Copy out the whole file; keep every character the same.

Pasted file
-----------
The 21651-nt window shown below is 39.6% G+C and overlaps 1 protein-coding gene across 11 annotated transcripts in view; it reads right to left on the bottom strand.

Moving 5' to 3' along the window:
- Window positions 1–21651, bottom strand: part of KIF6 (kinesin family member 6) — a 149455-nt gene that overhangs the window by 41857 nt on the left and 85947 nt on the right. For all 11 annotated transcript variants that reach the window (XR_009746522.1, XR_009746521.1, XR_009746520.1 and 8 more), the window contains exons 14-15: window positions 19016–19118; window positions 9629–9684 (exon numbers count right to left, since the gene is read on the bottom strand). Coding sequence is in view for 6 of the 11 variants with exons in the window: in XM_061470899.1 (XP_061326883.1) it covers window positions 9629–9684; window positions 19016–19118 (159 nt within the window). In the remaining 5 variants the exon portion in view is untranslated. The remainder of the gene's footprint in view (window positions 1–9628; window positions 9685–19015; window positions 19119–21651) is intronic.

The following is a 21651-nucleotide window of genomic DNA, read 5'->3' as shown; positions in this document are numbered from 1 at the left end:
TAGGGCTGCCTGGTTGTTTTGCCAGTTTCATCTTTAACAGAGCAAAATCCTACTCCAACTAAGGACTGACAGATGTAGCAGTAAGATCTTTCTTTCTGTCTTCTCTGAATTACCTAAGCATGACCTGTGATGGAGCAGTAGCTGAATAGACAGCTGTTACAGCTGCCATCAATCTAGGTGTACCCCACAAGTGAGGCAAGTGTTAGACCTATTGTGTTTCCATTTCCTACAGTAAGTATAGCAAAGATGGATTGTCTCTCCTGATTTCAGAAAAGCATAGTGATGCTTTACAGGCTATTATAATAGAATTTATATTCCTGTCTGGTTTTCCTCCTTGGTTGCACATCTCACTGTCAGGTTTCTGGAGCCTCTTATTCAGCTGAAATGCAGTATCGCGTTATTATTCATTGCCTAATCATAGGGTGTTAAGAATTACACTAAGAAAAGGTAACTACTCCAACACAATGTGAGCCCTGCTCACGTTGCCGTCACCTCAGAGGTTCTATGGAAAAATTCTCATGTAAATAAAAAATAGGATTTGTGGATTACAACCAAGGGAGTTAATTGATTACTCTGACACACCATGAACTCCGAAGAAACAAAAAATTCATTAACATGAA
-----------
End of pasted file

The 21651-nt window shown below is 39.6% G+C and overlaps 1 protein-coding gene across 11 annotated transcripts in view; it reads right to left on the bottom strand.

Moving 5' to 3' along the window:
- Window positions 1–21651, bottom strand: part of KIF6 (kinesin family member 6) — a 149455-nt gene that overhangs the window by 41857 nt on the left and 85947 nt on the right. For all 11 annotated transcript variants that reach the window (XR_009746522.1, XR_009746521.1, XR_009746520.1 and 8 more), the window contains exons 14-15: window positions 19016–19118; window positions 9629–9684 (exon numbers count right to left, since the gene is read on the bottom strand). Coding sequence is in view for 6 of the 11 variants with exons in the window: in XM_061470899.1 (XP_061326883.1) it covers window positions 9629–9684; window positions 19016–19118 (159 nt within the window). In the remaining 5 variants the exon portion in view is untranslated. The remainder of the gene's footprint in view (window positions 1–9628; window positions 9685–19015; window positions 19119–21651) is intronic.

The following is a 21651-nucleotide window of genomic DNA, read 5'->3' as shown; positions in this document are numbered from 1 at the left end:
TAGGGCTGCCTGGTTGTTTTGCCAGTTTCATCTTTAACAGAGCAAAATCCTACTCCAACTAAGGACTGACAGATGTAGCAGTAAGATCTTTCTTTCTGTCTTCTCTGAATTACCTAAGCATGACCTGTGATGGAGCAGTAGCTGAATAGACAGCTGTTACAGCTGCCATCAATCTAGGTGTACCCCACAAGTGAGGCAAGTGTTAGACCTATTGTGTTTCCATTTCCTACAGTAAGTATAGCAAAGATGGATTGTCTCTCCTGATTTCAGAAAAGCATAGTGATGCTTTACAGGCTATTATAATAGAATTTATATTCCTGTCTGGTTTTCCTCCTTGGTTGCACATCTCACTGTCAGGTTTCTGGAGCCTCTTATTCAGCTGAAATGCAGTATCGCGTTATTATTCATTGCCTAATCATAGGGTGTTAAGAATTACACTAAGAAAAGGTAACTACTCCAACACAATGTGAGCCCTGCTCACGTTGCCGTCACCTCAGAGGTTCTATGGAAAAATTCTCATGTAAATAAAAAATAGGATTTGTGGATTACAACCAAGGGAGTTAATTGATTACTCTGACACACCATGAACTCCGAAGAAACAAAAAATTCATTAACATGAA